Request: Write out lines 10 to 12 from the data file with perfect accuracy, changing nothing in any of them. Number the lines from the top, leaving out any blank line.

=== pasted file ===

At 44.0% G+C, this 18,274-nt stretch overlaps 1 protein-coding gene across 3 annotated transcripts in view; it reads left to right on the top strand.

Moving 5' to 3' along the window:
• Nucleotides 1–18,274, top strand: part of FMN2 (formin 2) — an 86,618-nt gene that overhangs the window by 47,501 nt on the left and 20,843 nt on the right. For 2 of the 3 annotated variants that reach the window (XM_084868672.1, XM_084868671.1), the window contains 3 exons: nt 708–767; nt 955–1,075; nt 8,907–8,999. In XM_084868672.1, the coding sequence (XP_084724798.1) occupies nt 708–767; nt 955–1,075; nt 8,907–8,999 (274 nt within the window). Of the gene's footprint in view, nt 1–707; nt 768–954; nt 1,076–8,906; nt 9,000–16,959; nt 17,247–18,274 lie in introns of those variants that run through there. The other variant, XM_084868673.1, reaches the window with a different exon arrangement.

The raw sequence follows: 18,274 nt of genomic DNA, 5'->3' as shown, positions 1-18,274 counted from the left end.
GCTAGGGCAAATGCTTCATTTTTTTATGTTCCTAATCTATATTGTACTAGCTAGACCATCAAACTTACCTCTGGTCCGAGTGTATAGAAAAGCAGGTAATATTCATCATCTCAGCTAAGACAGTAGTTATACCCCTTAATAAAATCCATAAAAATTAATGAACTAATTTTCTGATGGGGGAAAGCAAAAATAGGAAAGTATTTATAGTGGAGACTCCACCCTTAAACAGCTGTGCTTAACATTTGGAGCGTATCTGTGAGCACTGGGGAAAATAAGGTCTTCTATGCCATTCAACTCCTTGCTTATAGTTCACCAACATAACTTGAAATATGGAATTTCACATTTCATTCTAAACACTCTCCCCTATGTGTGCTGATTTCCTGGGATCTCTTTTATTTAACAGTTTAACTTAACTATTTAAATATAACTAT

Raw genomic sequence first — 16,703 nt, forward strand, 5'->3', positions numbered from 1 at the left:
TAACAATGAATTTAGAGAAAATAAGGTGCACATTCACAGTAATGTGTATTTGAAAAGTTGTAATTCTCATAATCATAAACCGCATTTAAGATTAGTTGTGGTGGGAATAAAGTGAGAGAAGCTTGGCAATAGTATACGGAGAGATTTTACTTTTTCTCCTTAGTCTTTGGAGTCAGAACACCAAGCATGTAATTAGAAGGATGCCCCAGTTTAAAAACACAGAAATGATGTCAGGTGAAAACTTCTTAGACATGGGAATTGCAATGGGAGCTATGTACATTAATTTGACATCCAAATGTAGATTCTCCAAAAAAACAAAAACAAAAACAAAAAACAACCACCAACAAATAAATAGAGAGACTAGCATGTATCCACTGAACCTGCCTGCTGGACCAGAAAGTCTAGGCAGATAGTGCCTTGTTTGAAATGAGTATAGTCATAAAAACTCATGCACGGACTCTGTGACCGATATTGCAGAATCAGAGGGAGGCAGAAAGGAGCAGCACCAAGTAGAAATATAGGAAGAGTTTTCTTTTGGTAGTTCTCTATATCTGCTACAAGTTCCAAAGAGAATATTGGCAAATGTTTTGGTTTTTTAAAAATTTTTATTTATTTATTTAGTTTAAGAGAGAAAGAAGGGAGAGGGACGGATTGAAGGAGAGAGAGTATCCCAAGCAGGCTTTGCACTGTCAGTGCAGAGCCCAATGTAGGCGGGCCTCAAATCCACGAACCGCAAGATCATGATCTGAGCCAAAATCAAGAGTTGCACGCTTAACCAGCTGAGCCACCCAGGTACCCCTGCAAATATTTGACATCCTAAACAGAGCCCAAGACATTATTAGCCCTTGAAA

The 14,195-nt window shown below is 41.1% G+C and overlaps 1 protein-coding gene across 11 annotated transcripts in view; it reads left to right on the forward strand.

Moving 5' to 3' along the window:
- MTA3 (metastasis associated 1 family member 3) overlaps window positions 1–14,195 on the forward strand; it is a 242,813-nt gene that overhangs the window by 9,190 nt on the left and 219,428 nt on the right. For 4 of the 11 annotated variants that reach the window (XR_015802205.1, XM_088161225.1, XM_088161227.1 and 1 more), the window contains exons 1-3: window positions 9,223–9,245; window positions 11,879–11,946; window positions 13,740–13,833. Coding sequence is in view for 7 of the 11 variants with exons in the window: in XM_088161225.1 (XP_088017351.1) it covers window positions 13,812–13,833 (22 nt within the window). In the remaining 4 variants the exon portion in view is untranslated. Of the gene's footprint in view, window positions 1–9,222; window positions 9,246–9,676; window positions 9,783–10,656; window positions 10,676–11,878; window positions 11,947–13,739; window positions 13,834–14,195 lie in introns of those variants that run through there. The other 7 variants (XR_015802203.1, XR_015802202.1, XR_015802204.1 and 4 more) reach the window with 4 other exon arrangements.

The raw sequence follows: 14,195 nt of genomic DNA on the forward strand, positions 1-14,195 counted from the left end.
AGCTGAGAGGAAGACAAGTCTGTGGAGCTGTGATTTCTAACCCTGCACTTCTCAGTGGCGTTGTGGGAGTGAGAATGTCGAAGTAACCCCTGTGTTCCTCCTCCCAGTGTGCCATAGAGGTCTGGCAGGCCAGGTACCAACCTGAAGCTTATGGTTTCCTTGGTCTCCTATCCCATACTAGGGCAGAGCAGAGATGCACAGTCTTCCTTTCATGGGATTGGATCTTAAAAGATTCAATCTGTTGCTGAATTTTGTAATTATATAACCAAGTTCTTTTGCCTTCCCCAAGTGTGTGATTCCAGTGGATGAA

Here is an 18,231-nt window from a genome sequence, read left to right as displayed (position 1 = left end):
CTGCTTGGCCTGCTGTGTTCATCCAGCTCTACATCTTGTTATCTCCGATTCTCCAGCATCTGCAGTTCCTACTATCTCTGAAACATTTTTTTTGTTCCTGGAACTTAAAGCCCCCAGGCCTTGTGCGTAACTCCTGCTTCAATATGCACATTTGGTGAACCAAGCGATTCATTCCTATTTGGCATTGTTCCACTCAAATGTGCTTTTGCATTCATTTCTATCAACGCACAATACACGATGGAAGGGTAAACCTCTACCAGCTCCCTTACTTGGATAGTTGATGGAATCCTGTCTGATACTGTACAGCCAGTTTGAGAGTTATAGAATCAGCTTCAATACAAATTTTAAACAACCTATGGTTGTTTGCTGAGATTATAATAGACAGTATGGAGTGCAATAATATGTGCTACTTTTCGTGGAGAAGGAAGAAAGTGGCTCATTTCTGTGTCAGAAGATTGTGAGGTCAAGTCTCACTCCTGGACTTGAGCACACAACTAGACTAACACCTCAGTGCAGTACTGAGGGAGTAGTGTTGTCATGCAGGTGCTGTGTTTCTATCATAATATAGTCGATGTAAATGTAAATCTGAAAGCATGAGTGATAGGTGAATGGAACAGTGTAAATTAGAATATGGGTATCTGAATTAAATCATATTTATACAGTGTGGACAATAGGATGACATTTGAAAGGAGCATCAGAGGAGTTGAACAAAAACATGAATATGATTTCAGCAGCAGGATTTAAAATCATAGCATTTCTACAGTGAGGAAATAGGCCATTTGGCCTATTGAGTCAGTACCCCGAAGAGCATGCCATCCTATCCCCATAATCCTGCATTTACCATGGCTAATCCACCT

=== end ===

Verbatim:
- MTA3 (metastasis associated 1 family member 3) overlaps window positions 1–14,195 on the forward strand; it is a 242,813-nt gene that overhangs the window by 9,190 nt on the left and 219,428 nt on the right. For 4 of the 11 annotated variants that reach the window (XR_015802205.1, XM_088161225.1, XM_088161227.1 and 1 more), the window contains exons 1-3: window positions 9,223–9,245; window positions 11,879–11,946; window positions 13,740–13,833. Coding sequence is in view for 7 of the 11 variants with exons in the window: in XM_088161225.1 (XP_088017351.1) it covers window positions 13,812–13,833 (22 nt within the window). In the remaining 4 variants the exon portion in view is untranslated. Of the gene's footprint in view, window positions 1–9,222; window positions 9,246–9,676; window positions 9,783–10,656; window positions 10,676–11,878; window positions 11,947–13,739; window positions 13,834–14,195 lie in introns of those variants that run through there. The other 7 variants (XR_015802203.1, XR_015802202.1, XR_015802204.1 and 4 more) reach the window with 4 other exon arrangements.

The raw sequence follows: 14,195 nt of genomic DNA on the forward strand, positions 1-14,195 counted from the left end.
AGCTGAGAGGAAGACAAGTCTGTGGAGCTGTGATTTCTAACCCTGCACTTCTCAGTGGCGTTGTGGGAGTGAGAATGTCGAAGTAACCCCTGTGTTCCTCCTCCCAGTGTGCCATAGAGGTCTGGCAGGCCAGGTACCAACCTGAAGCTTATGGTTTCCTTGGTCTCCTATCCCATACTAGGGCAGAGCAGAGATGCACAGTCTTCCTTTCATGGGATTGGATCTTAAAAGATTCAATCTGTTGCTGAATTTTGTAATTATATAACCAAGTTCTTTTGCCTTCCCCAAGTGTGTGATTCCAGTGGATGAA